Cheer’s Jerry Harris has been jailed for coercing teenage boys to send him obscene photos and videos of themselves and soliciting sex from minors at cheerleading competitions.
He has been sentenced to 12 years in prison followed by eight years of supervised release.
Here’s what we know about the verdict and what led to it.
Who is Jerry Harris?
Harris shot to fame in the Netflix documentary Cheer.
The series follows Navarro College’s competitive cheerleading team on the competition circuit.
Now aged 22, he’s been in custody in Chicago for almost two years while awaiting trial and sentencing.
How did we get here?
Harris was arrested in September 2020 on a charge of production of child pornography.
Prosecutors alleged at the time that he solicited videos and images from two 14-year-old brothers after a complaint was filed.
A few months later Harris was indicted on more charges in Illinois, Florida and Texas alleging misconduct.
According to the indictment, Harris allegedly solicited sex from minors at cheerleading competitions and convinced teenage boys to send him obscene photographs and videos of themselves.
Earlier this year, Harris pleaded guilty to one count each of receiving child pornography and travelling with the intention to engage in illegal sexual conduct.
What happened in court?
On Wednesday (local time), US District Judge Manish Shah sentenced Harris to 12 years in prison followed by eight years of court-supervised release.
Prosecutors had pushed for a 15-year sentence, but Judge Shah told Harris to consider the 12-year sentence an “expression of the seriousness of your crimes, tempered with some hope that all is not lost for you or for your victims, and that in the future some healing can occur.”
Sarah Klein, a lawyer for the two brothers who filed a complaint, said in a statement that Harris’s guilt was “firmly established”.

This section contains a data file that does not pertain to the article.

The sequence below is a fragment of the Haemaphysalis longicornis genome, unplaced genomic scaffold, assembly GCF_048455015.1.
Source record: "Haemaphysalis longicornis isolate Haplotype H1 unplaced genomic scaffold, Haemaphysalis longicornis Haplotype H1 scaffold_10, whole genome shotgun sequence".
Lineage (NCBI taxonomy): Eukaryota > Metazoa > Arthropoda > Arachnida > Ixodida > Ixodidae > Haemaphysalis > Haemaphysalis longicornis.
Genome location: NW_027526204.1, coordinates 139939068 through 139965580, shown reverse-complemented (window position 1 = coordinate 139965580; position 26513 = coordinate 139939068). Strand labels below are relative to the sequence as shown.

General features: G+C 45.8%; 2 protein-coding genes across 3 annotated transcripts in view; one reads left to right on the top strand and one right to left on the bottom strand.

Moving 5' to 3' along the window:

“The sentence he received reflects the severity of his crimes and the lifetime of pain his victims will suffer,” she said.
Before learning his sentence, Harris apologised to his victims, saying he’s “not an evil person”.
“I am deeply sorry for all the trauma my abuse has caused you,” he said.
“I pray deep down that your suffering comes to an end.”
How has Cheer responded to all this?
Local media reports that Harris’s lawyers submitted more than 80 character references to the court, including Navarro’s cheer coach Monica Aldama and other members of the show’s cast.
Screenshots of court documents posted to social media list Morgan Simianer, Terrell “TT” Barker and Mackenzie Sherburn as some of the teammates who made character references for Harris.
John and Deborah Butler, the parents of one of the show’s biggest stars Gabi Butler, were also shown to have submitted a written character letter.
Cheer’s second season, which was released after Harris was first arrested, does address the allegations from the perspective of the team and coach in a dedicated episode.
The teenage twins who first accused Harris of inappropriate behaviour appear in the episode, as does their mother Kristen and lawyer Sarah Klein.
Kristen shared a statement on social media after Harris was sentenced, saying she and her family were “looking forward to some rest and an opportunity to start the healing process”.
In the episode dedicated to the charges, multiple cast members publicly expressed their shock when Harris was first arrested.
“I kind of just sank into a hole and cried,” teammate James Thomas said of hearing about the allegations.
“He never said anything about this stuff to me and like, I could have helped stop or guide him somewhere else. I just kept asking myself questions and I just couldn’t find the right words or the right answer.”